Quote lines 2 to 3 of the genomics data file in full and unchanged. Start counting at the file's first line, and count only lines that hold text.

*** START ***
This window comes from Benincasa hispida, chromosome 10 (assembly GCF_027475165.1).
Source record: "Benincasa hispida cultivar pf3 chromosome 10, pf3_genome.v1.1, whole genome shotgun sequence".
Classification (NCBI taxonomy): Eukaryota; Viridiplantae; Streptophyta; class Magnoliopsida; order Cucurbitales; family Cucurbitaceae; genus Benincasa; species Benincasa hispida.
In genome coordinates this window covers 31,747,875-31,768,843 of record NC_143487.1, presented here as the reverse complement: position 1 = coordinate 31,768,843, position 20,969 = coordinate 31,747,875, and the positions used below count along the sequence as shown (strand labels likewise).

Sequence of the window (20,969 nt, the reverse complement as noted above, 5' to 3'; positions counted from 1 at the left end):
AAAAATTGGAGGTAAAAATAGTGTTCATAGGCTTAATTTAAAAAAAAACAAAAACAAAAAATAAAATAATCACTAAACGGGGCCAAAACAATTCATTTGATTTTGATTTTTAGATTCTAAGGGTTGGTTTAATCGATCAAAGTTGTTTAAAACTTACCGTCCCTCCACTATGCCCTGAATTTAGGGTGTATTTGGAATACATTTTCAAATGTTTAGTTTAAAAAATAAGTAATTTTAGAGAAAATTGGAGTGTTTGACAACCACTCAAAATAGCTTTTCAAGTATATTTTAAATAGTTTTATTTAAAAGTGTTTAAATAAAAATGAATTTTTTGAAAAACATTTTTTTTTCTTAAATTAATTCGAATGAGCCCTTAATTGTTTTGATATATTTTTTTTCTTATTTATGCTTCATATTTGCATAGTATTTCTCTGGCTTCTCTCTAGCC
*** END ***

Source record: "Benincasa hispida cultivar pf3 chromosome 10, pf3_genome.v1.1, whole genome shotgun sequence".
Classification (NCBI taxonomy): Eukaryota; Viridiplantae; Streptophyta; class Magnoliopsida; order Cucurbitales; family Cucurbitaceae; genus Benincasa; species Benincasa hispida.